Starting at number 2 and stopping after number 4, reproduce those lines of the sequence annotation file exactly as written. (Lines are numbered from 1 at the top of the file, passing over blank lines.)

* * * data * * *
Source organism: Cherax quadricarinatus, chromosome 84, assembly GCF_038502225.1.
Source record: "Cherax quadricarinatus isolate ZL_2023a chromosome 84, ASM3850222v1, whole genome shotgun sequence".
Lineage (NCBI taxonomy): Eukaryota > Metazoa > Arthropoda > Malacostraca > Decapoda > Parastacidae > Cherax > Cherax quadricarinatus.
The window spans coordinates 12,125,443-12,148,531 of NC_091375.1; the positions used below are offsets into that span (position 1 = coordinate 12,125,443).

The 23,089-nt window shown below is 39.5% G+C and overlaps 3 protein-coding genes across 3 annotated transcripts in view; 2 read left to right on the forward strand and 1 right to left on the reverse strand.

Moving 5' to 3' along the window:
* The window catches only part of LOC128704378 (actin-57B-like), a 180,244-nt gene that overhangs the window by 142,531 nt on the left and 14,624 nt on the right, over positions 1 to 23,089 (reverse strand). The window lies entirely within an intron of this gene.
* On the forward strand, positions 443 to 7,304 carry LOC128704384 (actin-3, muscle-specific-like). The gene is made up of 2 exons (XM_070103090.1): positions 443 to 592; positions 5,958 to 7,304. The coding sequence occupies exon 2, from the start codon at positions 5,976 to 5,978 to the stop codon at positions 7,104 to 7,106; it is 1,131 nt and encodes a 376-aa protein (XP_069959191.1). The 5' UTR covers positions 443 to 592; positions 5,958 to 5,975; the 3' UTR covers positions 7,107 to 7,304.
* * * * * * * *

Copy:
Source record: "Cherax quadricarinatus isolate ZL_2023a chromosome 84, ASM3850222v1, whole genome shotgun sequence".
Lineage (NCBI taxonomy): Eukaryota > Metazoa > Arthropoda > Malacostraca > Decapoda > Parastacidae > Cherax > Cherax quadricarinatus.
The window spans coordinates 12,125,443-12,148,531 of NC_091375.1; the positions used below are offsets into that span (position 1 = coordinate 12,125,443).